When the Storm Comes, Don’t Run for Cover: A Noise Demo at Menard Correctional
Filed under: Action, Incarceration, Midwest
Filed under: Action, Incarceration, Midwest
Submitted to It’s Going Down
I am a rebellious slave on a sacred journey in search of the North Star.
–Sun-Ra (currently caged inside Menard)
On the evening of September 9th, thirteen folks convened at Menard “Correctional” Center in Chester, Illinois, along the mighty Mississippi. This past Friday would mark our fourth noise demonstration outside MCC since the hunger strike in 2014. MCC is a high security prison and is known to have the worst conditions in Illinois. After Tamms Correctional Center was successfully shut-down in 2013, because of its use of prolonged solitary confinement and beyond horrid conditions, many of the men were transferred to MCC. Those men who were transferred were forced into a nine month, three-phased program to regain privileges that they did nothing to lose in the first place. Folks who are being held hostage inside of Menard often spend 23 hours a day in solitary confinement. If the Sun cannot illuminate their lives, then we will with our passion.
Every time that we go back to MCC for a noise demo, we are met with new obstacles put in place by the guards as an attempt to suppress our action. In the past we could park about a couple hundred feet from the entrance in front of the prison but the last two times we have had to do this ridiculous dance of shuttling people and instruments from a parking spot nearly a mile away. As we dropped folks and their noise-makers off, about 20 guards circled everyone, demanding that we leave or they would call the Chester Police Department and have us all arrested for trespassing on railroad property.
A little background: allegedly, all the property on Menard’s side of the road is owned by the state and across the road is railroad property. So in theory, it’s not a public space, but over the years we have created somewhat of a “free speech zone” on the railroad property, positioned directly across from the cells. So folks on the inside are guaranteed to hear us.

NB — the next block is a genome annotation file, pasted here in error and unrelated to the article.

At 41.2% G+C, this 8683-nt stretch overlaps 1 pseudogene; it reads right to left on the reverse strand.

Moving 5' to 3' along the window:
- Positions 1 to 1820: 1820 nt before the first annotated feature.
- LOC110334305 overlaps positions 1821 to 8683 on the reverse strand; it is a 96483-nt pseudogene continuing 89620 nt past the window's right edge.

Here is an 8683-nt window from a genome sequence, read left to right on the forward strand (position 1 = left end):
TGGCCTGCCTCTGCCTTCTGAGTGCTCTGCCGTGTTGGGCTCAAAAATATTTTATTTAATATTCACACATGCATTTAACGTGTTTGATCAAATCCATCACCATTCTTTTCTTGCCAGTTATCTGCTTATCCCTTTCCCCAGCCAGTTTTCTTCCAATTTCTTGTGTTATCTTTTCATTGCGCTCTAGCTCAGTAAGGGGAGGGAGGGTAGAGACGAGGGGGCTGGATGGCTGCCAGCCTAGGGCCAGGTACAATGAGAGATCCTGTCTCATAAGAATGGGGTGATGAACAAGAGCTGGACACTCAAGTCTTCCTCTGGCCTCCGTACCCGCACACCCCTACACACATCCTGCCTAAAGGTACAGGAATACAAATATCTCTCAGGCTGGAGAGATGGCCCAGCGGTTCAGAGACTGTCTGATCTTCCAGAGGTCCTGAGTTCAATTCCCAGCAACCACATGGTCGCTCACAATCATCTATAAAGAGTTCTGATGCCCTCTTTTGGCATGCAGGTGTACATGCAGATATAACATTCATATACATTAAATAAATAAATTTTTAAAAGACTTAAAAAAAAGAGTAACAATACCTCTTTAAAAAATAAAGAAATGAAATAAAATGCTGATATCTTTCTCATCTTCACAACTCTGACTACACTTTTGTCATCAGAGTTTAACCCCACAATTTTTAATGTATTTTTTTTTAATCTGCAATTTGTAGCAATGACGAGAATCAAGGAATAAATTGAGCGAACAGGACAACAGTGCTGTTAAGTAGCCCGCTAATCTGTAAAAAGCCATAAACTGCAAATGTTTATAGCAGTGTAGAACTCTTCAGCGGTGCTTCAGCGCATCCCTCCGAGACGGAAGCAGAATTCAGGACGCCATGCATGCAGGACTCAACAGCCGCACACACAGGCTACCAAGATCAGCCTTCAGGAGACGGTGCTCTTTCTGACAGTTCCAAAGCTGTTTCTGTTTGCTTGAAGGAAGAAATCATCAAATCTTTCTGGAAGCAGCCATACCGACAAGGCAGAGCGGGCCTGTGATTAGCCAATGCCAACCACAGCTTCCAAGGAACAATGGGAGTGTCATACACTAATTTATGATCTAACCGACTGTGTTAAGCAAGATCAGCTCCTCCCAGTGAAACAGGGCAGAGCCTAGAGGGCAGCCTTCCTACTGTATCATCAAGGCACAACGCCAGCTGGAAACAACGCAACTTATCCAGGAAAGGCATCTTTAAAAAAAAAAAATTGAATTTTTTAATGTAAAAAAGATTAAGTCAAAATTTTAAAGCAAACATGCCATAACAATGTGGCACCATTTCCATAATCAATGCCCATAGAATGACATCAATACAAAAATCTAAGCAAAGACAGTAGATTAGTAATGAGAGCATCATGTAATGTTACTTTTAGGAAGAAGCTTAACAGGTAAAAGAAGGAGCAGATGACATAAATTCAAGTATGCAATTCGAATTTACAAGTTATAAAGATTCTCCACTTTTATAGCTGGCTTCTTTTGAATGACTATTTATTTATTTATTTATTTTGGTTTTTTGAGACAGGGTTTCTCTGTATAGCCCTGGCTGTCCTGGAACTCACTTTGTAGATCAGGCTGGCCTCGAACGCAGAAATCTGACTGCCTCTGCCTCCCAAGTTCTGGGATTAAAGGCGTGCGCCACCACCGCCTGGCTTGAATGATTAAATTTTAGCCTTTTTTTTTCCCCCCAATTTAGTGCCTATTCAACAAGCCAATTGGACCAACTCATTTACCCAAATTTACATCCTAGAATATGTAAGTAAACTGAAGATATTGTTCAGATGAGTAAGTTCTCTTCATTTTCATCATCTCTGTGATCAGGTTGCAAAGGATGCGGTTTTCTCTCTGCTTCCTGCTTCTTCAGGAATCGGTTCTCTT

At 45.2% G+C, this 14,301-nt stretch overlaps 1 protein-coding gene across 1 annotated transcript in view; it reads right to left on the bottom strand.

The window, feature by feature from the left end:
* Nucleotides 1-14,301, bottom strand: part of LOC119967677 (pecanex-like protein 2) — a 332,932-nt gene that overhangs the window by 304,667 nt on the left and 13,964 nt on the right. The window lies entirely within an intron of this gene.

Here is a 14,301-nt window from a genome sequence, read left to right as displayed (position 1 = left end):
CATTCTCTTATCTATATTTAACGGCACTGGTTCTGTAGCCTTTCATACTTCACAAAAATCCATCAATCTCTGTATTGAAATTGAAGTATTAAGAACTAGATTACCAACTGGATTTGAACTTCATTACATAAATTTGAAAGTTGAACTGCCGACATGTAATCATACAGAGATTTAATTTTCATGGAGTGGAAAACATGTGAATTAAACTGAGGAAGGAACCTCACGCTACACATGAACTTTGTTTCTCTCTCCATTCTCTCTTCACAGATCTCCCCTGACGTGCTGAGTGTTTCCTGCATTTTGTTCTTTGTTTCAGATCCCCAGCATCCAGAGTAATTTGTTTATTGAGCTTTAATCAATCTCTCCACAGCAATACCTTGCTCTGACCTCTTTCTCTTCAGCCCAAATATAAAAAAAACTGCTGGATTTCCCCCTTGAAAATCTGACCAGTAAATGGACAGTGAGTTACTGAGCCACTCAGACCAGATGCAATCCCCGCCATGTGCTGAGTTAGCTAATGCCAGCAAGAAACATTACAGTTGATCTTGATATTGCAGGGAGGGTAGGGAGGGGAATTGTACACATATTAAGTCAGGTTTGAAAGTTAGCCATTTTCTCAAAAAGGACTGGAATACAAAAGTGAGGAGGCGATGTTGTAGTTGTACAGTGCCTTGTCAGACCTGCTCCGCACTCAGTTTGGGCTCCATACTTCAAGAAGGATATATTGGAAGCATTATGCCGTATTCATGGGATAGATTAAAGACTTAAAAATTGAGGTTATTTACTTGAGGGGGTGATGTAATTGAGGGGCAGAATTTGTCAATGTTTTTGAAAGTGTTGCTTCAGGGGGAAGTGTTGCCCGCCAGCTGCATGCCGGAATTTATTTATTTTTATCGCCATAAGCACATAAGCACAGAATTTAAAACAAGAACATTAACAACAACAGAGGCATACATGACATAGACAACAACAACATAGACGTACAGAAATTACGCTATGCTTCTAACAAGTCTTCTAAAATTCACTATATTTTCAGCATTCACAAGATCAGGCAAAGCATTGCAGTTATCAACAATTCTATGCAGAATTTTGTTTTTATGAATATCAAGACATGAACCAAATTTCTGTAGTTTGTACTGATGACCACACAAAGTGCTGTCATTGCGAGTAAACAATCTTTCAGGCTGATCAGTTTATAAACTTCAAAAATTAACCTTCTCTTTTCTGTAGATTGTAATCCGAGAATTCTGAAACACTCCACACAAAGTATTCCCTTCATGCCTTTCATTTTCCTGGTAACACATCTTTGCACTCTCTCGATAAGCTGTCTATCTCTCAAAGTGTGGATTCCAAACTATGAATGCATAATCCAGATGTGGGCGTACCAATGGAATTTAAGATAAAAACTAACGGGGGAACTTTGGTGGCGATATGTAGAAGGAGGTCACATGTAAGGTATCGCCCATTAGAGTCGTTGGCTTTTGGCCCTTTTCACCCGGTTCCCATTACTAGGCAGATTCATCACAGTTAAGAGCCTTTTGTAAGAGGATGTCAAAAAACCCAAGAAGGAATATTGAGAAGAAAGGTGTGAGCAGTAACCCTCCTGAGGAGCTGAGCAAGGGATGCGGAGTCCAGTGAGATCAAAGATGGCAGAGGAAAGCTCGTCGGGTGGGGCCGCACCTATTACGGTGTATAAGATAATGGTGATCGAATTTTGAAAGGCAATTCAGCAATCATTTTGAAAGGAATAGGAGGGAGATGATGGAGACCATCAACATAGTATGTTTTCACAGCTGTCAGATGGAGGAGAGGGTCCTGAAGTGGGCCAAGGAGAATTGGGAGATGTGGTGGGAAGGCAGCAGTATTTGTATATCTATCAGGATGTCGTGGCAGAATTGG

Once everyone was shuttled over, we were given an ultimatum by the correctional officers: either we leave and the noise demo doesn’t happen, or we go through with the demo and the police show up. Luckily, our trusted friend who is a Civil Rights lawyer and a lawyer for over 50 folks inside of Menard joined, and naturally became our liaison. We decided to march onward to our “free speech zone.” It was a pursuit against time (before the cops would show up) and there was also a magnificant storm rising up from behind the prison; what a surreal scene the lightening was! We began playing our music and screaming at the top of our lungs, “freedom!” We would stop every few minutes and listen to what the folks on the inside had to say. They would scream “freedom!” back at us, while banging on the vents they yelled through.
Every time I hear a prisoner call back, it gives me insurmountable energy as I jump up-and-down, laughing and almost crying. It sends chills down the spine; it’s always a spiritually fulfilling experience.
We yelled out other chants that we heard back in full, like “Our passion, for freedom, is stronger than their prisons!” The prisoners also lead some of the chants, which is always divine and inspiring. After about 20 minutes, eight or so police vehicles showed up. As our trusted attorney spoke with the oppressors, we kept the noise rolling. In less than two minutes, we were threatened with arrest if we didn’t leave at once. Of course, we weren’t going to stay, our mission was already done. We were there for the warriors on the inside, we weren’t there for spectacle. There was plenty of action from both inside and outside the walls of Menard; the noise demonstration was a success! We walked down the road, with flashing lights parading us away from the prison, and a mighty storm that produced refreshing winds that hugged our bodies as we disappeared into the night.
We don’t know what kind of trouble the guards will bring next time we try and do a demo outside Menard but we will surely return. Solidarity is our strongest weapon and we must learn to live and breathe it, so that one day we might dance upon the ruins of prisons.
Radical love is something that nothing in our oppressor’s arsenal can take away from us.
This was my friend’s first noise demo and here are her beautiful words:
My first noise demo has filled me with fire.
I feel myself burning, transforming, growing
sometimes I catch glimpses
of the light that we will use to end this nightmare.
What is solidified for me now is that the police are solely thugs trained to protect/maintain capitalism and the state. At one point when I was isolated from the group, C.O.s and police officers started catcalling me. Even in my complete face mask, this group of mostly young men coded me as trans. This made me realize just how embedded patriarchy is within the police. Any deconstruction of patriarchy is an end to police, and to prisons. This is a simple realization, but I feel better equipped to continue this struggle.
There is something extremely powerful that happens to the relationships of people who collectively fight against the state. I continue to feel that I have found my path in life, and it is fulfilling to walk that path with others. Love and solidarity!
If I do not burn
If you do not burn
If we do not burn
How will darkness come to light?
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